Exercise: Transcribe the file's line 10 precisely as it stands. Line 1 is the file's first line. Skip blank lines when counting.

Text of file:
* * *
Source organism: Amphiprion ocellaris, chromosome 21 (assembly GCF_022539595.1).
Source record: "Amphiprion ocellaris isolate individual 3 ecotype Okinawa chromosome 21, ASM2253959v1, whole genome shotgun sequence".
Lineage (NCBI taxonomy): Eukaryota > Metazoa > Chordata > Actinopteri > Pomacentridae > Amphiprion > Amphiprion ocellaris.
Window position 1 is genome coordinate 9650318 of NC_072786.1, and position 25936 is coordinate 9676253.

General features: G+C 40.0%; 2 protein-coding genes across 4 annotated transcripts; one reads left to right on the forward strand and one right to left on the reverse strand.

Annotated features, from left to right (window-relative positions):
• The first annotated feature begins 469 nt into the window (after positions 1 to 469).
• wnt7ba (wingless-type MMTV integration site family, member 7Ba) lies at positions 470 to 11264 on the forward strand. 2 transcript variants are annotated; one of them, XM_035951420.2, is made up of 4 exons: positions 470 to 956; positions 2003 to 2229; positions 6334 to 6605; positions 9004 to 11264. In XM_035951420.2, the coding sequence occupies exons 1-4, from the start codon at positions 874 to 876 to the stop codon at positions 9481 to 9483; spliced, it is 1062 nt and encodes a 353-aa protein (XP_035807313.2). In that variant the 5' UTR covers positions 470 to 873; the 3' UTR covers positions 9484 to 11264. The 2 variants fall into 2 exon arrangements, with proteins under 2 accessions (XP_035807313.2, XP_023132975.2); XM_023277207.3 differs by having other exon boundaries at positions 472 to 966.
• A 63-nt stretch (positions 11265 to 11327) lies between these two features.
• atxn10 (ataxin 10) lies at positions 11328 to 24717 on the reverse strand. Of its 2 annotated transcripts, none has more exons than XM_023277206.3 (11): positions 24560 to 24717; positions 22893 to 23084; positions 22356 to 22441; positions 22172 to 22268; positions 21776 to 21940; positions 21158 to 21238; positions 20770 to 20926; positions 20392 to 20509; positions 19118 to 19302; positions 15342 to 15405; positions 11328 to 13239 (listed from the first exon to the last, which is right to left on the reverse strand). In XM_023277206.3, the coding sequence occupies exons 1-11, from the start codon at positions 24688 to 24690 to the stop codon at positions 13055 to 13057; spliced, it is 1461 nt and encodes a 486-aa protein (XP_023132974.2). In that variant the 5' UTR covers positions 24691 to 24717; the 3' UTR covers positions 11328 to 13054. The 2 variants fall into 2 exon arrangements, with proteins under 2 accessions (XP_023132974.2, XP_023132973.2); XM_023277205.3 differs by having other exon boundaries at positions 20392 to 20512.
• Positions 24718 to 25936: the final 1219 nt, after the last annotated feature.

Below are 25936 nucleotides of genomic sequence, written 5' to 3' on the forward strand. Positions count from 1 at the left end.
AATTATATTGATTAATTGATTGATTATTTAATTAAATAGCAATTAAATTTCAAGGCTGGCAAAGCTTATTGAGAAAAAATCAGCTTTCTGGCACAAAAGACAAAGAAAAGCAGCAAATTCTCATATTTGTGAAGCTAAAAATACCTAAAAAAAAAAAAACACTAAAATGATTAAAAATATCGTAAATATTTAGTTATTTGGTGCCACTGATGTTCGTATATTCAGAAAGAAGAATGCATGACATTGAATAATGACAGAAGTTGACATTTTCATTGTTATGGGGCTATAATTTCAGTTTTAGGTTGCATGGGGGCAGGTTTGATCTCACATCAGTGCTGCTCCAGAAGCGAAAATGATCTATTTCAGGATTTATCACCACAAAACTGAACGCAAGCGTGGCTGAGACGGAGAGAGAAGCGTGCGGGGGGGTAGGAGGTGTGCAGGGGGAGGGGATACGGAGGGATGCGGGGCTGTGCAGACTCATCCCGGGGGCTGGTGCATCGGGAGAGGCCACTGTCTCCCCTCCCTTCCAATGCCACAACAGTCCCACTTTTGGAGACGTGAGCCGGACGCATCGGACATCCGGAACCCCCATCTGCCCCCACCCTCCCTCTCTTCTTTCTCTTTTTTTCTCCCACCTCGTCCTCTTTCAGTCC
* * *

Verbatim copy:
• atxn10 (ataxin 10) lies at positions 11328 to 24717 on the reverse strand. Of its 2 annotated transcripts, none has more exons than XM_023277206.3 (11): positions 24560 to 24717; positions 22893 to 23084; positions 22356 to 22441; positions 22172 to 22268; positions 21776 to 21940; positions 21158 to 21238; positions 20770 to 20926; positions 20392 to 20509; positions 19118 to 19302; positions 15342 to 15405; positions 11328 to 13239 (listed from the first exon to the last, which is right to left on the reverse strand). In XM_023277206.3, the coding sequence occupies exons 1-11, from the start codon at positions 24688 to 24690 to the stop codon at positions 13055 to 13057; spliced, it is 1461 nt and encodes a 486-aa protein (XP_023132974.2). In that variant the 5' UTR covers positions 24691 to 24717; the 3' UTR covers positions 11328 to 13054. The 2 variants fall into 2 exon arrangements, with proteins under 2 accessions (XP_023132974.2, XP_023132973.2); XM_023277205.3 differs by having other exon boundaries at positions 20392 to 20512.